The union's involvement also resulted in a rather unusual benefit for Harmony House's residents -- after several weeks' residency, they're eligible for free dental and optical care under the union's collective-bargaining insurance plan.
"It was very impressive," Bender recalls. "I was talking to Bill, and I mentioned how frustrating it was for guys that were missing teeth, had obvious dental problems, to deal with job interviews. He said he'd get back to me, and he did, the same day. Said the guys were covered under the union's dental plan, plus optical care, which has been a blessing for men who need glasses."
Other board members include architect John Rogers, who has volunteered a plan to rehabilitate the historic Hynes Bakery building on Houston Avenue, which Harmony House purchased last October to the delight of local preservationists and Councilman Felix Fraga. Like Hopkins, Fraga has been involved with Harmony House almost from its beginning. At one point, the Post Office was considering blocking the pedestrian route linking the shelter to the north side of downtown. Bender credits a timely phone call from Fraga with persuading the postal service to adopt a more neighborly attitude. Fraga, for his part, is low-key about his involvement. "It just struck me as a great idea. Mostly what I've done is put him in touch with community groups. He's got unusually good relations with the neighborhood."
As observers of neighborhood politics in the Inner Loop can attest, a homeless shelter that is not vigorously opposed by nearby residents is a novelty. Granted, Harmony House is well-isolated by trees and distance from the heavily occupied parts of the First Ward, but Houston has no shortage of neighborhoods that fight tooth and nail any social service anywhere in their vicinity. Bender seems to have avoided such conflict by working with neighborhood leaders and by strict enforcement of the shelter's rules, which, in addition to the "don't work, don't stay" requirement, prohibit drinking, drug use and returning to the shelter intoxicated.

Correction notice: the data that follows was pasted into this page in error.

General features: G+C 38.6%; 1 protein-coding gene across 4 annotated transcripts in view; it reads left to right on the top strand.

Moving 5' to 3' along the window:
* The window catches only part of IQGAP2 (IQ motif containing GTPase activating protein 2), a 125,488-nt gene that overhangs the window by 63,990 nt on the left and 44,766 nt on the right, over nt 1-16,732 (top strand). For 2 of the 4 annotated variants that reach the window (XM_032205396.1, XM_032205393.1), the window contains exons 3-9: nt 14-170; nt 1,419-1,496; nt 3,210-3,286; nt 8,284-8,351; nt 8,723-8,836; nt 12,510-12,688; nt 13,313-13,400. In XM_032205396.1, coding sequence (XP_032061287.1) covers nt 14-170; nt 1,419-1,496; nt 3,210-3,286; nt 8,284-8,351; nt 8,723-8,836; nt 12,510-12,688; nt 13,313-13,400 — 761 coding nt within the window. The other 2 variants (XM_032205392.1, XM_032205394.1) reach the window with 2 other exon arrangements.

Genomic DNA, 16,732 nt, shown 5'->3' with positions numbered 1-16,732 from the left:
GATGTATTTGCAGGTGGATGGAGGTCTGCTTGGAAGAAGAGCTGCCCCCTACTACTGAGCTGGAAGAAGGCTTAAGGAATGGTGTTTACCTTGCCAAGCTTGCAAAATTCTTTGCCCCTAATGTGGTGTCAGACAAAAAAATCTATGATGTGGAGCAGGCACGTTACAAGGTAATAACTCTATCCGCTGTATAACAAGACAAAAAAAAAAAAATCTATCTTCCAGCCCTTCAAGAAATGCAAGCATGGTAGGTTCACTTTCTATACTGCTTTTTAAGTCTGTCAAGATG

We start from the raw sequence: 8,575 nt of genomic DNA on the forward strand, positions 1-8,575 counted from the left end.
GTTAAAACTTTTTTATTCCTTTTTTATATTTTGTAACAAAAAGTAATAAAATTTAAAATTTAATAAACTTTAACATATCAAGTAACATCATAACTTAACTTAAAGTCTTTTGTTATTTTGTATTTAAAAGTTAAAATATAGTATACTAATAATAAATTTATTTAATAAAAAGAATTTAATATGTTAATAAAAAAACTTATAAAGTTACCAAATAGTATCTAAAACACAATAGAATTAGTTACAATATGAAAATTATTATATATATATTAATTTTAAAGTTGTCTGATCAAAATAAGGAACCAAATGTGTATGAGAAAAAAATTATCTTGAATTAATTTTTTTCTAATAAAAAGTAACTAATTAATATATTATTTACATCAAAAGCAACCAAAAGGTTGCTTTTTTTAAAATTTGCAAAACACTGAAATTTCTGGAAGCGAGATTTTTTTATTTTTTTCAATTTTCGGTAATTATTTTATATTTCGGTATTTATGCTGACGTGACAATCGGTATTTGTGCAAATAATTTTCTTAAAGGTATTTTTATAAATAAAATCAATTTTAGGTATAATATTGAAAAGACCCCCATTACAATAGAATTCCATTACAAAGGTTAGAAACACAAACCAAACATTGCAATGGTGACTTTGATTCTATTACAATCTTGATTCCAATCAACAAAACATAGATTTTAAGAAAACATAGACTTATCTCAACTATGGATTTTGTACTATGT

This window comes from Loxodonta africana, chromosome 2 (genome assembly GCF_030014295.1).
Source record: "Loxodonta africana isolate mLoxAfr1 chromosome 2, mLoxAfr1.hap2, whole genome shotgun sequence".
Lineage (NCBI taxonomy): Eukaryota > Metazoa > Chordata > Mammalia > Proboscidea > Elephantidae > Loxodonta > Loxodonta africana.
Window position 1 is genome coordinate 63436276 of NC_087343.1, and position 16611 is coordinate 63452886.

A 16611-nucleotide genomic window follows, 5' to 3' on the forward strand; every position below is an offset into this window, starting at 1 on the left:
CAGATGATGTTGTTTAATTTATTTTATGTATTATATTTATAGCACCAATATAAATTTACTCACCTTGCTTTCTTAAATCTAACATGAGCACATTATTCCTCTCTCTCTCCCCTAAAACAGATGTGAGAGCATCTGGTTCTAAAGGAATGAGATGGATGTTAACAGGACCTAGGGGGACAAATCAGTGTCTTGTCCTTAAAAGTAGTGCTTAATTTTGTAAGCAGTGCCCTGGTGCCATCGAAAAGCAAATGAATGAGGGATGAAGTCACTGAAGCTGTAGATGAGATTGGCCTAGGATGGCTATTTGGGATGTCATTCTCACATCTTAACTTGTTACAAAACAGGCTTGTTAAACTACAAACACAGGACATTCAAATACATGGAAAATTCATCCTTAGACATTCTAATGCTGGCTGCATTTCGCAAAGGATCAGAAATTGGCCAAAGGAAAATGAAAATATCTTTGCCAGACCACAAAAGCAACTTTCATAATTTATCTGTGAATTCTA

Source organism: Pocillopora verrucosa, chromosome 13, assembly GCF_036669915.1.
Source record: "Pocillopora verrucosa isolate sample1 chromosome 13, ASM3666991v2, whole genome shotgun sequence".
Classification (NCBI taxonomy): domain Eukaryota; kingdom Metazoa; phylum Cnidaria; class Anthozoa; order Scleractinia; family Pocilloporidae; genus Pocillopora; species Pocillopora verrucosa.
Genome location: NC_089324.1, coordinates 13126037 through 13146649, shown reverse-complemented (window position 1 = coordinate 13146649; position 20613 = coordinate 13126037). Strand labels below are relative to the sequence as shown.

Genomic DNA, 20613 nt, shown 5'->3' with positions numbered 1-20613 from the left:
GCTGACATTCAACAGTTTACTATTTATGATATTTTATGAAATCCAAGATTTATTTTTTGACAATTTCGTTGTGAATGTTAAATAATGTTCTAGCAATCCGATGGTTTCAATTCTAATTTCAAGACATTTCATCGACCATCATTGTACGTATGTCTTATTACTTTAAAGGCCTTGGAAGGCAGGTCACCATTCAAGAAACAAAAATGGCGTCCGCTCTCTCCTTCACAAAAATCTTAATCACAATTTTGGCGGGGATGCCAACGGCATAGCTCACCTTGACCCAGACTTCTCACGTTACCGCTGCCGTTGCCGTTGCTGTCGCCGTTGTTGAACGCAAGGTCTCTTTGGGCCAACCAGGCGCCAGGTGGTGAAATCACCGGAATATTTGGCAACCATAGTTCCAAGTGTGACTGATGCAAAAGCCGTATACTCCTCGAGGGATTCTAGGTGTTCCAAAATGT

Keeping the neighborhood informed of his plans seems to have minimized opposition to Bender's transformation of the Hynes Bakery into the Bakery Lofts. Unlike the last-house-on-a-long-street setting of Harmony House, the 1920s-era bakery/apartment building sits on a well-traveled thoroughfare north of the police station and municipal courts complex. The five upstairs apartments -- which offer a superlative view of the downtown skyline from their back porches -- are currently occupied by long-term Harmony House residents who have used the shelter's 12-step meetings to arrive at a point that Bender describes as "in serious recovery, ready for the next step up."
Plans for the building that might have generated considerable opposition in other neighborhoods are in the works. When the rehab is complete, the five existing apartments and five more planned apartments in the now-gutted downstairs bakery will make up the only housing facility in Houston reserved for military veterans who are infected with the HIV virus. For the bakery project, Bender will be accepting public money in the form of a $460,000 grant from the Department of Housing and Urban Development that will subsidize rents for the next ten years.